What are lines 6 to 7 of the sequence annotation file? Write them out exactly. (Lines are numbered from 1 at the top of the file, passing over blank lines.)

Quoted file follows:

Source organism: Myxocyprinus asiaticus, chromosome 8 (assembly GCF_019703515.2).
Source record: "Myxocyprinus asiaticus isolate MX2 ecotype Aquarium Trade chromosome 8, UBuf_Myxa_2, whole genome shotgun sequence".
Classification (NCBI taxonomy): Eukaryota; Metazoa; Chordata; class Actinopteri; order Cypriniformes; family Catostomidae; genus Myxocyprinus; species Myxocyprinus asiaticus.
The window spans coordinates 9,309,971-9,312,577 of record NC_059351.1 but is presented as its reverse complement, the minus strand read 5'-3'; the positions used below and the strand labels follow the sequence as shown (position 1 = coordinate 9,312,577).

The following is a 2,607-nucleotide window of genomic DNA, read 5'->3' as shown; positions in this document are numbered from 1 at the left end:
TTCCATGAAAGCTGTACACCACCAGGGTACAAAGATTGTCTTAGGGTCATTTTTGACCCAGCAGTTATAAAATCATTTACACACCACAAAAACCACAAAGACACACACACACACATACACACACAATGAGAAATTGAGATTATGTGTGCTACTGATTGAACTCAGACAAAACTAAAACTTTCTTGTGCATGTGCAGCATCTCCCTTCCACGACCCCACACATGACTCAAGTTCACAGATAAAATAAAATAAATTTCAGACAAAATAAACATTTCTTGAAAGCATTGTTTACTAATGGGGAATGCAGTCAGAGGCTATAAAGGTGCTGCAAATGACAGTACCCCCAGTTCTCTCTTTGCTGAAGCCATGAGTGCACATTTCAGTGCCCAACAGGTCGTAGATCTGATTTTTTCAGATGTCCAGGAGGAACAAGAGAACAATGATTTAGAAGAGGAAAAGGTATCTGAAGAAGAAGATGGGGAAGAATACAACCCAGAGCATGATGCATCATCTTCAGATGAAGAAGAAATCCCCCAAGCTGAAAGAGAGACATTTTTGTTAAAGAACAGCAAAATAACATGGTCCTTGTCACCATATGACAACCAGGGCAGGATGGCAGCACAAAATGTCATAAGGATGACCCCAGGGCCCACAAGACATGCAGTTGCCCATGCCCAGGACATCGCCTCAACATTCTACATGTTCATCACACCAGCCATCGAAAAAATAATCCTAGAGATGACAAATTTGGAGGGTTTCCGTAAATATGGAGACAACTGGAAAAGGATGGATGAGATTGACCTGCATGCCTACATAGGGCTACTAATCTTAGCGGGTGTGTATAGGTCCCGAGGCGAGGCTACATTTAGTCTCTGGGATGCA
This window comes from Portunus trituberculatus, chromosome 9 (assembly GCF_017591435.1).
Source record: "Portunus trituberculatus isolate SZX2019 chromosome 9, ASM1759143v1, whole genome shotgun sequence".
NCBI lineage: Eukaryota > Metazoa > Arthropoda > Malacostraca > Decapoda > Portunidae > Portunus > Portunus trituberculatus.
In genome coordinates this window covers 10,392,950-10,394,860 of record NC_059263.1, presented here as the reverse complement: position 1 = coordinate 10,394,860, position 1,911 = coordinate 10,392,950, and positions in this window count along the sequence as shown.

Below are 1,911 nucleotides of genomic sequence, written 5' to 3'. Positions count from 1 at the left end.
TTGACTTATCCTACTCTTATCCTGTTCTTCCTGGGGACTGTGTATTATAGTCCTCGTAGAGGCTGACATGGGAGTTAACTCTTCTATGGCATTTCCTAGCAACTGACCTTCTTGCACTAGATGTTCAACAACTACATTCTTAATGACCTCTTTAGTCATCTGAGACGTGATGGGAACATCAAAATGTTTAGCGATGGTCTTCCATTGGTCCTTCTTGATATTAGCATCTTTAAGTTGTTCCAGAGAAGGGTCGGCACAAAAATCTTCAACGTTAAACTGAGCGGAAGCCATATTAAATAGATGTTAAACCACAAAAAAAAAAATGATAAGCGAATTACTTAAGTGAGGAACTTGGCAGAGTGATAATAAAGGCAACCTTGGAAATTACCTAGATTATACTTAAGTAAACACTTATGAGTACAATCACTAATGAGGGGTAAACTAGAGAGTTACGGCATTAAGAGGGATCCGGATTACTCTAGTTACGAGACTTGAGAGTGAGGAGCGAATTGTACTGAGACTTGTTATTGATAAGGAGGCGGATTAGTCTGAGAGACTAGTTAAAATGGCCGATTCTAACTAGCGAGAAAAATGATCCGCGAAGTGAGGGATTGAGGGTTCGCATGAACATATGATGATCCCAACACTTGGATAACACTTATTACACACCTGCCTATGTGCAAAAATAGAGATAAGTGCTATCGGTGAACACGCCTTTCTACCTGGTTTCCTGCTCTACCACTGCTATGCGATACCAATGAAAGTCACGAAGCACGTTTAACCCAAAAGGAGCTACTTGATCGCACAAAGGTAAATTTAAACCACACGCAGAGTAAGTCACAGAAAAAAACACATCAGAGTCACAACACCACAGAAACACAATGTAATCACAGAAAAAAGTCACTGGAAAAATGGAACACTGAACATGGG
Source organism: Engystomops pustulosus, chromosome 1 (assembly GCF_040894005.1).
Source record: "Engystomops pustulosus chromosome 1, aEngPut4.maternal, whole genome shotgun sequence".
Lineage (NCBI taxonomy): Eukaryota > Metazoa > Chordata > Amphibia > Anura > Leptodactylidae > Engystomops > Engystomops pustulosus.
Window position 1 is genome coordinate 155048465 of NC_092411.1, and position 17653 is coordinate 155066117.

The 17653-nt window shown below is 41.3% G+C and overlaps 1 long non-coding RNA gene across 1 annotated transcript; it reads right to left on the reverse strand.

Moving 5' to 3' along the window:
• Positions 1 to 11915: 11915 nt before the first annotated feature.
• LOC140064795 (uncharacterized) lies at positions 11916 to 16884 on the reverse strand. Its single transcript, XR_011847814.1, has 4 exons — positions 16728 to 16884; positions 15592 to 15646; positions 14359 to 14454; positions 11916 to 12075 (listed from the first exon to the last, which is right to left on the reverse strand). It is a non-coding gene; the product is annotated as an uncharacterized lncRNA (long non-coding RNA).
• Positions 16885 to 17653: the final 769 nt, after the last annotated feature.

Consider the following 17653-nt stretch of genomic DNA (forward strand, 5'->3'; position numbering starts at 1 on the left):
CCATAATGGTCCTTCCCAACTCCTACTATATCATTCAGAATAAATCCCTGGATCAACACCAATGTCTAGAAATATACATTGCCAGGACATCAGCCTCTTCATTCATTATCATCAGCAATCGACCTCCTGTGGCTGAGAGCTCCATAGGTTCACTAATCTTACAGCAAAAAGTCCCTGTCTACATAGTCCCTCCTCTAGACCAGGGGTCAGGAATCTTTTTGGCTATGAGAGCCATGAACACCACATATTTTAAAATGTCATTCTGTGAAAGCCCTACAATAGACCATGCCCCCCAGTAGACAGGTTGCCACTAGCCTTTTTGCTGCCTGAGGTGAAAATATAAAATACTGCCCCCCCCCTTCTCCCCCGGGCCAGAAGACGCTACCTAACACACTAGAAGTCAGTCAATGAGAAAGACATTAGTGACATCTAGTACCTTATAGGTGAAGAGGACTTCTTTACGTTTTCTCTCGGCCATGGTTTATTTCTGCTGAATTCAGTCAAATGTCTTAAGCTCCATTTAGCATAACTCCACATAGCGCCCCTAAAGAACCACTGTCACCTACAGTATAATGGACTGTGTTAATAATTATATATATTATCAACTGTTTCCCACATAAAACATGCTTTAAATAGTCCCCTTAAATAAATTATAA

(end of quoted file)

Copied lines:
TTCCATGAAAGCTGTACACCACCAGGGTACAAAGATTGTCTTAGGGTCATTTTTGACCCAGCAGTTATAAAATCATTTACACACCACAAAAACCACAAAGACACACACACACACATACACACACAATGAGAAATTGAGATTATGTGTGCTACTGATTGAACTCAGACAAAACTAAAACTTTCTTGTGCATGTGCAGCATCTCCCTTCCACGACCCCACACATGACTCAAGTTCACAGATAAAATAAAATAAATTTCAGACAAAATAAACATTTCTTGAAAGCATTGTTTACTAATGGGGAATGCAGTCAGAGGCTATAAAGGTGCTGCAAATGACAGTACCCCCAGTTCTCTCTTTGCTGAAGCCATGAGTGCACATTTCAGTGCCCAACAGGTCGTAGATCTGATTTTTTCAGATGTCCAGGAGGAACAAGAGAACAATGATTTAGAAGAGGAAAAGGTATCTGAAGAAGAAGATGGGGAAGAATACAACCCAGAGCATGATGCATCATCTTCAGATGAAGAAGAAATCCCCCAAGCTGAAAGAGAGACATTTTTGTTAAAGAACAGCAAAATAACATGGTCCTTGTCACCATATGACAACCAGGGCAGGATGGCAGCACAAAATGTCATAAGGATGACCCCAGGGCCCACAAGACATGCAGTTGCCCATGCCCAGGACATCGCCTCAACATTCTACATGTTCATCACACCAGCCATCGAAAAAATAATCCTAGAGATGACAAATTTGGAGGGTTTCCGTAAATATGGAGACAACTGGAAAAGGATGGATGAGATTGACCTGCATGCCTACATAGGGCTACTAATCTTAGCGGGTGTGTATAGGTCCCGAGGCGAGGCTACATTTAGTCTCTGGGATGCA
This window comes from Portunus trituberculatus, chromosome 9 (assembly GCF_017591435.1).